A third development relevant to the framework of the research is the introduction of an intersectional approach to migration studies. Amid socio-economic and political changes in recent years, the analysis of migration has expanded to include the intersection of gender with class, race and other factors (Dahinden, 2010; Silvey, 2004). These recent changes have seen increased participation by women in paid, productive work in northern countries and simultaneous shrinking and restructuring of the welfare state. These developments have led to higher demand for migrant women among domestic and care workers. Gender and migration studies analyse the growing numbers and geographical variety of household care and work migrants in research on global care chains (Hochschild, 2000a), and the international division of reproductive labour (Parreñas 2000) has elaborated the relationship between gender and migration.

A typical global care chain might work something like this: An older daughter from a low-income family in a third world country cares for her siblings (the first link in the chain) while her mother works as a nanny caring for the children of a nanny migrating to a first world country (the second link) who, in turn, cares for the child of a family in a rich country (the final link). Each kind of chain expresses an invisible human ecology of care, one care worker depending on another and so on. A global care chain might start in a poor country and end in a rich one, or might link rural and urban areas within the same poor country. More complex versions start in one poor country and extend to another slightly less poor country and then link to a rich country (Hochschild, 2000a, 33).

These complex care chains reveal the intertwinement of political and economic changes at the national and global levels with the gendered constructed roles of women as caregivers. This international division of reproductive labour also is visible in Southern Europe as migrants from former socialist countries (Vianello, 2009; Lyberaki 2011; Vaiou 2002) fill the care gaps left by women engaged in paid work. The international division of reproductive labour also highlights rising social inequalities among women themselves and contradictory patterns of mobility (Parreñas 2001).

A fourth useful frame for this research comes from gender and migration studies that break from the unidirectional conception of migration. The transformation of the former Communist Bloc states has led to new migration processes enabling increased mobility by women from these countries (Dahinden, 2010; Morokvasic, 2003). Analysis of these migration flows illustrates the diverse characteristics of migration that demand reconsideration of conventional models. As mentioned, Morokvasic (2003) describes the situation of Eastern Europe women involved in circular migration as pendular migration. Dahinden (2010) gives another illustration of pendular/circular migration in a study of cabaret dancers in Switzerland who mostly come from former socialist countries in Eastern Europe.

Fifthly, I rely on studies showing that migrant women do not move only for economic reasons and do not take only low-skilled jobs. Very complex mixtures of economic and non-economic reasons lead women to emigrate (Morokvasic, 1984; Vianello, 2009; Kihato, 2009; Riaño & Baghdadi, 2007). Migration permits escape from the dominant gender constraints and patriarchal practices and customs in the country of origin (Kihato, 2009; Morokvasic, 1984; Vianello, 2009). Furthermore, the profile of the migrant is no longer that of the poor or less-skilled woman (and man). Studies on migration have shown that both women and men migrate for educational purposes or are highly skilled and migrate in search of better-paid jobs and career opportunities (Kofman & Raghuram, 2009; Kofman & Parvati, 2015; Brooks & Waters, 2010; King & Raghuram, 2013).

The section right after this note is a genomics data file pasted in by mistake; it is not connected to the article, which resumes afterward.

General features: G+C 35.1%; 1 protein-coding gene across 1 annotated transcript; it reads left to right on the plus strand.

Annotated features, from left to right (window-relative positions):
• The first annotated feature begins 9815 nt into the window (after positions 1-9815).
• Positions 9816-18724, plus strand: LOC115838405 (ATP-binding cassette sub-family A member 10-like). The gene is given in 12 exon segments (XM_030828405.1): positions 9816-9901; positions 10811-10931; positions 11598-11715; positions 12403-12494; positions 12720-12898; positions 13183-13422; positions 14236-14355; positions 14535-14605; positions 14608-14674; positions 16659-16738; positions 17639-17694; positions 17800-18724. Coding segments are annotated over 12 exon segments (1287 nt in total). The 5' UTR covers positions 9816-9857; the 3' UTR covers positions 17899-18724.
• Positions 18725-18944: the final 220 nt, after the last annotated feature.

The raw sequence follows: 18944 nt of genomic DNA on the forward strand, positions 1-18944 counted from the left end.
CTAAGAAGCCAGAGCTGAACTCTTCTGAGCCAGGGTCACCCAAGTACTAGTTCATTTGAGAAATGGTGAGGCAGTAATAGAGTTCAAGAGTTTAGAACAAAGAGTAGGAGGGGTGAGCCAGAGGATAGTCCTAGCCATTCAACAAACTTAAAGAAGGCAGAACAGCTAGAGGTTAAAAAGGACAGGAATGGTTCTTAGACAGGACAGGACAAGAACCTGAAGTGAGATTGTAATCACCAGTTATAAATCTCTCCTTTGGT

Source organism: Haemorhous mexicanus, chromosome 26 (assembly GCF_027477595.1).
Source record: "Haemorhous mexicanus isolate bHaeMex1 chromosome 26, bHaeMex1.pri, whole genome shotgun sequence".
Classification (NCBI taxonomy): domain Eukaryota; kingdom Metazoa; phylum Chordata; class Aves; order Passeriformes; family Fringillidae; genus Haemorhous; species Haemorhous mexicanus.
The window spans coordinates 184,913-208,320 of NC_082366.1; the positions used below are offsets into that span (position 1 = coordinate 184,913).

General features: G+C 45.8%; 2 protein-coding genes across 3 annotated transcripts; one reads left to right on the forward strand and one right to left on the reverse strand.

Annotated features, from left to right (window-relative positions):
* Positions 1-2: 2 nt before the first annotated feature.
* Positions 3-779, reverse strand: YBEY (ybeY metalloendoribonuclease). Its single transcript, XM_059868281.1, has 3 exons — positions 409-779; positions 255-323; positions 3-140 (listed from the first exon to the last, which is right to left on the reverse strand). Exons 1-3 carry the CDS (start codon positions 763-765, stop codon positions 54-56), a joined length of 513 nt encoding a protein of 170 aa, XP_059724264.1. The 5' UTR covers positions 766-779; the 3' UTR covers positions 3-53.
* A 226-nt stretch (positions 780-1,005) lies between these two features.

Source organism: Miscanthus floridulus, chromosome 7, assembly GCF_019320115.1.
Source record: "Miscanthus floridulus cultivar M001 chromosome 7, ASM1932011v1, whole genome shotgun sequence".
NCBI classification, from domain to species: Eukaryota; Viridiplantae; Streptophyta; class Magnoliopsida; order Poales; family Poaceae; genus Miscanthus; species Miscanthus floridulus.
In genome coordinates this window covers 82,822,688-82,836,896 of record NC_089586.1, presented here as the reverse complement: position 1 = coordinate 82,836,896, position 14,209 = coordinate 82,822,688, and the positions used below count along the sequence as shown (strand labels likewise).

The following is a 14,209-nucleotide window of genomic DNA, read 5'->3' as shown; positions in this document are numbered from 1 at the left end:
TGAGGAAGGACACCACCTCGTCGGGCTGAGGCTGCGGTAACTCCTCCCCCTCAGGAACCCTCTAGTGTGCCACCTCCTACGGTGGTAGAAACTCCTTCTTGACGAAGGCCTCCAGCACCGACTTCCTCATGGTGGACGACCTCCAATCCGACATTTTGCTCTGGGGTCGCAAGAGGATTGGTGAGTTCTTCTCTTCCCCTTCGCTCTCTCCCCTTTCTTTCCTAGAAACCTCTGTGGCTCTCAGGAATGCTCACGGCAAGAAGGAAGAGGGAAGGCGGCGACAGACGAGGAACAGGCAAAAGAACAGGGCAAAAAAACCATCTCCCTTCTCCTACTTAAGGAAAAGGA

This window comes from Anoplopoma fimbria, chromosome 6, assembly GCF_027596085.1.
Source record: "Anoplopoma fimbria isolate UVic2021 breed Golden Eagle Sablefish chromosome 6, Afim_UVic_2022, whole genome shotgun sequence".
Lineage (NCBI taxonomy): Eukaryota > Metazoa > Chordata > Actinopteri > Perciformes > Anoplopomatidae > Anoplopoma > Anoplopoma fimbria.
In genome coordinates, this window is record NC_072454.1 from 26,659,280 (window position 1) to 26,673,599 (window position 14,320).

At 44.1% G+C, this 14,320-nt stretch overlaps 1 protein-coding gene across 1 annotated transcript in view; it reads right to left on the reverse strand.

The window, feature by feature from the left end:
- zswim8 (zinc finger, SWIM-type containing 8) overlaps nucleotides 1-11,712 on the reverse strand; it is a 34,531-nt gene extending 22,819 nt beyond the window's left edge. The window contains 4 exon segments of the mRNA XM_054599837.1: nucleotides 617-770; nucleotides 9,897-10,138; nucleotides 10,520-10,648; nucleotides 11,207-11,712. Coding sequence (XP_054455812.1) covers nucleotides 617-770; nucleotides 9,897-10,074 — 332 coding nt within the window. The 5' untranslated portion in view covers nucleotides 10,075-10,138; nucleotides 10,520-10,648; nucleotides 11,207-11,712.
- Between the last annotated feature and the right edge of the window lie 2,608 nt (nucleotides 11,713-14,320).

Finally, when considering migration as a process, return migration emerges as a distinct, gendered phase. Although gender affects the reasons for returning and the post-return experience (Vianello 2011; Sri Tharan, 2010), research analysing gender and return migration is lacking (Sri Tharan, 2010). Studies on gender and migration concentrate on the reasons and ways of migration and the receiving countries. Still, very little research has been done on their experiences of women after they return to their country of origin. Research has not considered the effects of migration on their positions, roles, being, wellbeing, everyday life and relationships with their families, households and community.

In this research, I see the intersection of gender and migration as going beyond the dichotomous evolutionist perspective of tradition/modernity that associates each with the place of origin and the place of destination, respectively. This intersection is not so simple because migration does not automatically move women from subordination to liberation (Dahinden et al., 2007; Parreñas 2009; Vianello, 2009). ‘Crossing borders can be empowering, and established gender norms may be challenged. However, it can also lead to new dependencies and reinforce existing gender boundaries and hierarchies’ (Morokvasic 2008, 2).

The empowerment and the agency of migrant women are enhanced and displayed not only in the place of destination but also in the location of origin. Women manifest already their agency in the very act of engaging in migratory projects (Erel, 2009; Lévy, 2015; Moujoud, 2008). Empowerment is a process, not a single move from point A to point B, which makes it difficult to jump to simplistic conclusions regarding the question of whether migration empowers. These concepts aid in understanding the experiences of women during migration and the empowering dimension of migration (or lack thereof). I use Kabeer’s (1999) concept of empowerment as an on-going process. Kabeer (1999) defines women’s empowerment as the process by which those denied the ability to make strategic life choices acquire that ability. This conceptualisation by Kabeer (1999) implies the use of resources and gives space for agency throughout the process of empowerment. Kabeer (1999) also suggests the employment of everyday discursive alternatives and practices (similar to De Certeau’s, 1984 tactics) that enable women to act in spaces they do not own but can use for their own goals.